Tokyo Jihen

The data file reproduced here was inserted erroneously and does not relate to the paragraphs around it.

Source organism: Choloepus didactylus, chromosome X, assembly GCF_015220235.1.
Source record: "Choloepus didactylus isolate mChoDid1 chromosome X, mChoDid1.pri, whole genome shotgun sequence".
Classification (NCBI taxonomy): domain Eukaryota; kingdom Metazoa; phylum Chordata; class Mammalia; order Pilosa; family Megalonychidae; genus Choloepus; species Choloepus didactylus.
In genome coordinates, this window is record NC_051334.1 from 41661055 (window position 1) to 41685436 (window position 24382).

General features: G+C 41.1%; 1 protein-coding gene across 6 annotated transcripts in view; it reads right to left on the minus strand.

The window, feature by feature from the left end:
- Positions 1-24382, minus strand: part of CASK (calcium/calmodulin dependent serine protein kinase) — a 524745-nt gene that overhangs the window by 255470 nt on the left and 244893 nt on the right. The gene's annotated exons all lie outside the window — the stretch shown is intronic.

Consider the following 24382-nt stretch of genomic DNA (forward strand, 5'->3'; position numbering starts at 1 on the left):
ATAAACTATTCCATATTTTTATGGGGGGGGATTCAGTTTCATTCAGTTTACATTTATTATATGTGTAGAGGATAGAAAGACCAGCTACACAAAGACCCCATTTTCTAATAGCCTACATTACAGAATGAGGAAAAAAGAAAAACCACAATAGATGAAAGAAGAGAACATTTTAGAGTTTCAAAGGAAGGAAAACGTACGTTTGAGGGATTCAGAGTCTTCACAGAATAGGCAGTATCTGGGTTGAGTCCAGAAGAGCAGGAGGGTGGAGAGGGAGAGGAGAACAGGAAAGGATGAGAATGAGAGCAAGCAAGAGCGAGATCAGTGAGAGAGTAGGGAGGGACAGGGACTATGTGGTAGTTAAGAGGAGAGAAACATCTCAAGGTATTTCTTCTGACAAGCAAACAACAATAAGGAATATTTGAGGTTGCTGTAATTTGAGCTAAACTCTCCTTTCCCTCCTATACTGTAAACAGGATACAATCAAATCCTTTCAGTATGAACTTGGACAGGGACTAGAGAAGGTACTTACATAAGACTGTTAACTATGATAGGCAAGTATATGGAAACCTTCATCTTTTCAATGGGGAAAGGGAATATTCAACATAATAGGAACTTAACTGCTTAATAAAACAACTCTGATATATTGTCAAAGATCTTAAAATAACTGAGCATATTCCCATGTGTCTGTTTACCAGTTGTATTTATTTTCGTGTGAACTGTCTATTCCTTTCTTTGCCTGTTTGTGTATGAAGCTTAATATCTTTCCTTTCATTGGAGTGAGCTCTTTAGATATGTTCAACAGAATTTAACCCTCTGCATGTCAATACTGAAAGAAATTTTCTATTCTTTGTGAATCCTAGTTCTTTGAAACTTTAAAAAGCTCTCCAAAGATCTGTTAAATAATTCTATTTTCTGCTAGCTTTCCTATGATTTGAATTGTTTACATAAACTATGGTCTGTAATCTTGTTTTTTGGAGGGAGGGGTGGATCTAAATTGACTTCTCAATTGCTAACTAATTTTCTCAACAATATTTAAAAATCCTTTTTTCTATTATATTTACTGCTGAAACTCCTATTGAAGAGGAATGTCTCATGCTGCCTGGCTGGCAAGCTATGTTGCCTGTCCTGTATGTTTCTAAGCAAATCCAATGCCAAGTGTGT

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The most oddball J-pop act in the world is still going at it on Sports, honing the balance of quirky and catchy to nano precision. What other band charting in the Oricon in 2010 would have the audacity to open an album with an elaborate a cappella performance, followed by a powerful bass fest showing that, no matter what inferiority complexes the J-music scene has, the Japanese have got the groove on par with the Red Hot Chili Peppers? From there, the album romps through a variety of styles, scattering around bits and pieces of disco, alt rock, and R&B in a nonchalant fashion; there's also a good deal of blues, pop jazz, and that expensive lounge sound always favored by Tokyo Jihen, even though they make it a bit too rough for restaurant crooning. Ringo Shiina's squeaky voice is not perfect for this type of music, but her aplomb makes up for any technical shortcomings -- she has no doubt that she has the right to sing it, and she doesn't care. If you break it down to separate parts, Sports has too many ingredients to work, what with Beatles-esque piano tunes in the "When I'm 64"-style, epic folk suites (the closer "Kimaru") and speedy Pillows rip-offs. But everything on the album gels together, because this is, after all, a J-pop record, and whatever Tokyo Jihen whips out for arrangements, they do it to prop up big, sunny melodies on par with Remioromen, Ikimono Gakari, or anyone else you care to name. That the band is still too shy to really push the envelope and come out on the experimental side is a bit disappointing, but at least Sport leaves a more complex and lasting aftertaste than an average Japanese Top Ten record.